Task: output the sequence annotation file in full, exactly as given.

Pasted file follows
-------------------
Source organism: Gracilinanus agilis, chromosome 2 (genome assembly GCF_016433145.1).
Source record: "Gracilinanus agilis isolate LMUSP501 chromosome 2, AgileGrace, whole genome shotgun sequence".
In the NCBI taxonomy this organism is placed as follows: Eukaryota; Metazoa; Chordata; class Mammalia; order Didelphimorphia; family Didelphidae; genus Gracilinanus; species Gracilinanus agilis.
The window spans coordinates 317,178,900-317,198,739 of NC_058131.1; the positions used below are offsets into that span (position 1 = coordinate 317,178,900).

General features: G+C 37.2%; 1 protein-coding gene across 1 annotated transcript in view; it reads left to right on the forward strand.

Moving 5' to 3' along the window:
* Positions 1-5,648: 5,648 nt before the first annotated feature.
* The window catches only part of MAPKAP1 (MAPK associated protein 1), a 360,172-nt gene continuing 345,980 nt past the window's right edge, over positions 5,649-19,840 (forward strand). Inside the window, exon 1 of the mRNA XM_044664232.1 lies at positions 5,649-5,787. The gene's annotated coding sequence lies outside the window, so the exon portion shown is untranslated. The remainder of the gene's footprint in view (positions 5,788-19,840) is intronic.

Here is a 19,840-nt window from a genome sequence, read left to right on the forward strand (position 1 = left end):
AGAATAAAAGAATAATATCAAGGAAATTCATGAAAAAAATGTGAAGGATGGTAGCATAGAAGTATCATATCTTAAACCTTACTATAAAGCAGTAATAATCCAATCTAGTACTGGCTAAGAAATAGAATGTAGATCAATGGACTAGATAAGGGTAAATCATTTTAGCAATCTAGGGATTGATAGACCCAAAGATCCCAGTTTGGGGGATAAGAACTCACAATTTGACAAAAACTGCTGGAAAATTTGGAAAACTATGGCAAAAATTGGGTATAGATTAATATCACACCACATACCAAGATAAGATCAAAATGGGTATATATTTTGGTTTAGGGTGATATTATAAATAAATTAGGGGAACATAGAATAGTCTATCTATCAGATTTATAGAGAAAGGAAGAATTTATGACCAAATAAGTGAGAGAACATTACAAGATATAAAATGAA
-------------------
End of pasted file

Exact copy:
Source organism: Gracilinanus agilis, chromosome 2 (genome assembly GCF_016433145.1).
Source record: "Gracilinanus agilis isolate LMUSP501 chromosome 2, AgileGrace, whole genome shotgun sequence".
In the NCBI taxonomy this organism is placed as follows: Eukaryota; Metazoa; Chordata; class Mammalia; order Didelphimorphia; family Didelphidae; genus Gracilinanus; species Gracilinanus agilis.
The window spans coordinates 317,178,900-317,198,739 of NC_058131.1; the positions used below are offsets into that span (position 1 = coordinate 317,178,900).

General features: G+C 37.2%; 1 protein-coding gene across 1 annotated transcript in view; it reads left to right on the forward strand.

Moving 5' to 3' along the window:
* Positions 1-5,648: 5,648 nt before the first annotated feature.
* The window catches only part of MAPKAP1 (MAPK associated protein 1), a 360,172-nt gene continuing 345,980 nt past the window's right edge, over positions 5,649-19,840 (forward strand). Inside the window, exon 1 of the mRNA XM_044664232.1 lies at positions 5,649-5,787. The gene's annotated coding sequence lies outside the window, so the exon portion shown is untranslated. The remainder of the gene's footprint in view (positions 5,788-19,840) is intronic.

Here is a 19,840-nt window from a genome sequence, read left to right on the forward strand (position 1 = left end):
AGAATAAAAGAATAATATCAAGGAAATTCATGAAAAAAATGTGAAGGATGGTAGCATAGAAGTATCATATCTTAAACCTTACTATAAAGCAGTAATAATCCAATCTAGTACTGGCTAAGAAATAGAATGTAGATCAATGGACTAGATAAGGGTAAATCATTTTAGCAATCTAGGGATTGATAGACCCAAAGATCCCAGTTTGGGGGATAAGAACTCACAATTTGACAAAAACTGCTGGAAAATTTGGAAAACTATGGCAAAAATTGGGTATAGATTAATATCACACCACATACCAAGATAAGATCAAAATGGGTATATATTTTGGTTTAGGGTGATATTATAAATAAATTAGGGGAACATAGAATAGTCTATCTATCAGATTTATAGAGAAAGGAAGAATTTATGACCAAATAAGTGAGAGAACATTACAAGATATAAAATGAA